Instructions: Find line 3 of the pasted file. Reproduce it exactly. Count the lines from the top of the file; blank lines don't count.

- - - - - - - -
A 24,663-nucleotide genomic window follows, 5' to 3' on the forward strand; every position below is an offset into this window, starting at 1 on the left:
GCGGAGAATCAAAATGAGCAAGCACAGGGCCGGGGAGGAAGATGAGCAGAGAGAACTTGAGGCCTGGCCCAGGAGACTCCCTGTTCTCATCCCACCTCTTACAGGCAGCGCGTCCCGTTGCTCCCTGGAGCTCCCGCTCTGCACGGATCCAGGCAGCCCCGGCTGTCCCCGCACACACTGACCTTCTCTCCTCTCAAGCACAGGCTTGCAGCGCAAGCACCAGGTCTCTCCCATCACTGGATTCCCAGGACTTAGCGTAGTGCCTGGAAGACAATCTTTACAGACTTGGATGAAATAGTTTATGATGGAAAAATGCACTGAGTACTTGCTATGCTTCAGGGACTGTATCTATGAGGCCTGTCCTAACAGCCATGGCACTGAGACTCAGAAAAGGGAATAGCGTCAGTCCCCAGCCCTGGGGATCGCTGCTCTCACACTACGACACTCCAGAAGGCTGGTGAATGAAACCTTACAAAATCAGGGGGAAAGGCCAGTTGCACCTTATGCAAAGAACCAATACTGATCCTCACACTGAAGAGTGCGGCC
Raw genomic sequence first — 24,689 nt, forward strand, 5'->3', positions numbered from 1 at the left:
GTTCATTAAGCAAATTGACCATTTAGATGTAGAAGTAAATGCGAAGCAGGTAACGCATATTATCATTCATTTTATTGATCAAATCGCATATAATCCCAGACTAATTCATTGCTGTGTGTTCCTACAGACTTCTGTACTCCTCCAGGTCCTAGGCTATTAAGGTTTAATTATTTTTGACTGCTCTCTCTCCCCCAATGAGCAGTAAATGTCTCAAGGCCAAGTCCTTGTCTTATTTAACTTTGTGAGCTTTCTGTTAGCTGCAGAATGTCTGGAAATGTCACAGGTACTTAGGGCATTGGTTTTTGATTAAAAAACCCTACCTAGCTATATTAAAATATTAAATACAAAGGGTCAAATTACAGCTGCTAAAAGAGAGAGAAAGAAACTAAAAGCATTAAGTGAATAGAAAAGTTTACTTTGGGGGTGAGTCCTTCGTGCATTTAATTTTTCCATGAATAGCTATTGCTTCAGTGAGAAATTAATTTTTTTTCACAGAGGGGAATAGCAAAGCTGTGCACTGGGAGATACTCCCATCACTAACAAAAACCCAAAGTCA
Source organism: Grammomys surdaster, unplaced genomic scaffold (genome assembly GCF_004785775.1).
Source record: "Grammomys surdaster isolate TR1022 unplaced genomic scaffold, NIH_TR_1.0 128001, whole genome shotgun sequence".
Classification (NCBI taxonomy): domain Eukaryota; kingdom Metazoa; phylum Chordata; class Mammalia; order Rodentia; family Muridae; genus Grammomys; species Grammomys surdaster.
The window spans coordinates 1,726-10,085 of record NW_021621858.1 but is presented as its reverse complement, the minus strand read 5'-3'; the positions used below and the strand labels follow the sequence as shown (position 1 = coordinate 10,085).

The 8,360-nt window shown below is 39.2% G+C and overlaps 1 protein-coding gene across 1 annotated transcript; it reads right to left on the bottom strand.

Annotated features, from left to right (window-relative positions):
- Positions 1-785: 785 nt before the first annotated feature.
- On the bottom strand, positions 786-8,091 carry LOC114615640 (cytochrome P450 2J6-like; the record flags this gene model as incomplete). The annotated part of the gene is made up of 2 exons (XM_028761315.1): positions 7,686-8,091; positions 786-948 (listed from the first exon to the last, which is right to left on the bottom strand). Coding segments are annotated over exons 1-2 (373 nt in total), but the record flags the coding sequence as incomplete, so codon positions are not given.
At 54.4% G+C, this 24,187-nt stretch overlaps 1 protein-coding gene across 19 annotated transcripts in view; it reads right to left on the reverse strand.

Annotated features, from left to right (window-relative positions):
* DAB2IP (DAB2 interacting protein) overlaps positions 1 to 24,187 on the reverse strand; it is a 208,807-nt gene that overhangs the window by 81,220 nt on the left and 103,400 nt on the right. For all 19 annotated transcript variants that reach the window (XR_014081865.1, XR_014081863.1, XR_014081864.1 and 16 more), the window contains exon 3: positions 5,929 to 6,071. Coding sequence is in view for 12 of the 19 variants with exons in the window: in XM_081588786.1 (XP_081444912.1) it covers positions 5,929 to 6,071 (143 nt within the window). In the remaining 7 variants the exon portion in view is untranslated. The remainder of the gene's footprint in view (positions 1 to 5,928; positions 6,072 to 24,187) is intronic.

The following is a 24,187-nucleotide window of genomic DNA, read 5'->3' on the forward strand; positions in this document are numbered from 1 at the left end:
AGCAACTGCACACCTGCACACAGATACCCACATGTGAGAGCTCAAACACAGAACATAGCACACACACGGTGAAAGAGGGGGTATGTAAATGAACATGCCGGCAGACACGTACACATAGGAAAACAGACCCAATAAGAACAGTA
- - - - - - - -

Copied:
Raw genomic sequence first — 24,689 nt, forward strand, 5'->3', positions numbered from 1 at the left: